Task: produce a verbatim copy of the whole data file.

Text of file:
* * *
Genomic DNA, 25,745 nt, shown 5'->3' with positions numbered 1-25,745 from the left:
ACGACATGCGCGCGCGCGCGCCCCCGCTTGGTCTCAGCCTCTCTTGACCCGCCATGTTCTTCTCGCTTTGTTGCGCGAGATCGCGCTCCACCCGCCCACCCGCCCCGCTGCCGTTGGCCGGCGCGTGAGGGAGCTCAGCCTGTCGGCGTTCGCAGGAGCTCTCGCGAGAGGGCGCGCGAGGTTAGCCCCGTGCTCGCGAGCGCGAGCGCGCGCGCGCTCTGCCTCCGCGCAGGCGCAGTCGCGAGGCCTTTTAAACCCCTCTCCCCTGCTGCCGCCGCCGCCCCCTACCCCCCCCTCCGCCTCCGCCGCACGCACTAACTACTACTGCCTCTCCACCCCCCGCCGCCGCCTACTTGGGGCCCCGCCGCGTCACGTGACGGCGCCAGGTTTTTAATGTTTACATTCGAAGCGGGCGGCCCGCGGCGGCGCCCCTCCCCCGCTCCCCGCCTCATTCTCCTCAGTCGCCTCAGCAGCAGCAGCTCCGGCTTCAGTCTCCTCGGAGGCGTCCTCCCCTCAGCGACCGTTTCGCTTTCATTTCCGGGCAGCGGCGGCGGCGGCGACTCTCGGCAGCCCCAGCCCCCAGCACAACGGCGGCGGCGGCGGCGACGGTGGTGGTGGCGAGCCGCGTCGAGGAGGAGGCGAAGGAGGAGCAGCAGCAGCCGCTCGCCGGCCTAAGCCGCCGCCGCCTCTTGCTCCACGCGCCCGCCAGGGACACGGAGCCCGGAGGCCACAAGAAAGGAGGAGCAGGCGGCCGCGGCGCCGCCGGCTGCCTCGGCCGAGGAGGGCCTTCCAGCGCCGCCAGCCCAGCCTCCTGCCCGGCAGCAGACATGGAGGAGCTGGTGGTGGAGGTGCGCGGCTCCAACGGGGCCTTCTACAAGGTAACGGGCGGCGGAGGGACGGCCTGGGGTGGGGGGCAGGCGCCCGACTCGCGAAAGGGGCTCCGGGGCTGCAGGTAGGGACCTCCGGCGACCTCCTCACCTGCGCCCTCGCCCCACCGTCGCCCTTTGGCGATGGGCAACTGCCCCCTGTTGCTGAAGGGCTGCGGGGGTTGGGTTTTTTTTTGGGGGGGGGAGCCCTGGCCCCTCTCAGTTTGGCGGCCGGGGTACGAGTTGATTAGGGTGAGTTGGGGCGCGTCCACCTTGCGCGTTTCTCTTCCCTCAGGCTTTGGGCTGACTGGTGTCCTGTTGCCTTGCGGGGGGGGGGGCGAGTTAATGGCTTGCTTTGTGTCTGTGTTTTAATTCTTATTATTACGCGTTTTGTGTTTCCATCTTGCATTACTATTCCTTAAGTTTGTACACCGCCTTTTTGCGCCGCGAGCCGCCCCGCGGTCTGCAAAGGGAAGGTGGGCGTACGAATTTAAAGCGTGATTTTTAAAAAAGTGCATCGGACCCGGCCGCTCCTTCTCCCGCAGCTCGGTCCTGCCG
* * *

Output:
Genomic DNA, 25,745 nt, shown 5'->3' with positions numbered 1-25,745 from the left:
ACGACATGCGCGCGCGCGCGCCCCCGCTTGGTCTCAGCCTCTCTTGACCCGCCATGTTCTTCTCGCTTTGTTGCGCGAGATCGCGCTCCACCCGCCCACCCGCCCCGCTGCCGTTGGCCGGCGCGTGAGGGAGCTCAGCCTGTCGGCGTTCGCAGGAGCTCTCGCGAGAGGGCGCGCGAGGTTAGCCCCGTGCTCGCGAGCGCGAGCGCGCGCGCGCTCTGCCTCCGCGCAGGCGCAGTCGCGAGGCCTTTTAAACCCCTCTCCCCTGCTGCCGCCGCCGCCCCCTACCCCCCCCTCCGCCTCCGCCGCACGCACTAACTACTACTGCCTCTCCACCCCCCGCCGCCGCCTACTTGGGGCCCCGCCGCGTCACGTGACGGCGCCAGGTTTTTAATGTTTACATTCGAAGCGGGCGGCCCGCGGCGGCGCCCCTCCCCCGCTCCCCGCCTCATTCTCCTCAGTCGCCTCAGCAGCAGCAGCTCCGGCTTCAGTCTCCTCGGAGGCGTCCTCCCCTCAGCGACCGTTTCGCTTTCATTTCCGGGCAGCGGCGGCGGCGGCGACTCTCGGCAGCCCCAGCCCCCAGCACAACGGCGGCGGCGGCGGCGACGGTGGTGGTGGCGAGCCGCGTCGAGGAGGAGGCGAAGGAGGAGCAGCAGCAGCCGCTCGCCGGCCTAAGCCGCCGCCGCCTCTTGCTCCACGCGCCCGCCAGGGACACGGAGCCCGGAGGCCACAAGAAAGGAGGAGCAGGCGGCCGCGGCGCCGCCGGCTGCCTCGGCCGAGGAGGGCCTTCCAGCGCCGCCAGCCCAGCCTCCTGCCCGGCAGCAGACATGGAGGAGCTGGTGGTGGAGGTGCGCGGCTCCAACGGGGCCTTCTACAAGGTAACGGGCGGCGGAGGGACGGCCTGGGGTGGGGGGCAGGCGCCCGACTCGCGAAAGGGGCTCCGGGGCTGCAGGTAGGGACCTCCGGCGACCTCCTCACCTGCGCCCTCGCCCCACCGTCGCCCTTTGGCGATGGGCAACTGCCCCCTGTTGCTGAAGGGCTGCGGGGGTTGGGTTTTTTTTTGGGGGGGGGAGCCCTGGCCCCTCTCAGTTTGGCGGCCGGGGTACGAGTTGATTAGGGTGAGTTGGGGCGCGTCCACCTTGCGCGTTTCTCTTCCCTCAGGCTTTGGGCTGACTGGTGTCCTGTTGCCTTGCGGGGGGGGGGGCGAGTTAATGGCTTGCTTTGTGTCTGTGTTTTAATTCTTATTATTACGCGTTTTGTGTTTCCATCTTGCATTACTATTCCTTAAGTTTGTACACCGCCTTTTTGCGCCGCGAGCCGCCCCGCGGTCTGCAAAGGGAAGGTGGGCGTACGAATTTAAAGCGTGATTTTTAAAAAAGTGCATCGGACCCGGCCGCTCCTTCTCCCGCAGCTCGGTCCTGCCG